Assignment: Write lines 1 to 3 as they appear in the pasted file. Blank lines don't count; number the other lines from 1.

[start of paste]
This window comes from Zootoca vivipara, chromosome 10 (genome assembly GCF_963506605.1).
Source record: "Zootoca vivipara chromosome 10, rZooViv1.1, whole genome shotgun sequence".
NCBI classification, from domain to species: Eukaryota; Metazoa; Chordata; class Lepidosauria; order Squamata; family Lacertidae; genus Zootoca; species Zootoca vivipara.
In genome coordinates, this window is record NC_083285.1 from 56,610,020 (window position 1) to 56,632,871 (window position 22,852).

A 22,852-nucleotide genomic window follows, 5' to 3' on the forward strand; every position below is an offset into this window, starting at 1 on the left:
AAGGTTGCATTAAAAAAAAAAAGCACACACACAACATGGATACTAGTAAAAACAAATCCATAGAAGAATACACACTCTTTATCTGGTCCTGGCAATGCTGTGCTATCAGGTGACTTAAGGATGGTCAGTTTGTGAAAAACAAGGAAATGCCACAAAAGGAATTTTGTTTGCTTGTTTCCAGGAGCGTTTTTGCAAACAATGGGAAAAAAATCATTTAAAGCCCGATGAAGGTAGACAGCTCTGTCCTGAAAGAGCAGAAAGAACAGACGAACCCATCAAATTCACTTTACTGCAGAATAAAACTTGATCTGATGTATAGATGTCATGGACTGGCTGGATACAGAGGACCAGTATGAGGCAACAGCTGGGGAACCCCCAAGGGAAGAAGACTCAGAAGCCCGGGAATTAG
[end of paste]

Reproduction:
This window comes from Zootoca vivipara, chromosome 10 (genome assembly GCF_963506605.1).
Source record: "Zootoca vivipara chromosome 10, rZooViv1.1, whole genome shotgun sequence".
NCBI classification, from domain to species: Eukaryota; Metazoa; Chordata; class Lepidosauria; order Squamata; family Lacertidae; genus Zootoca; species Zootoca vivipara.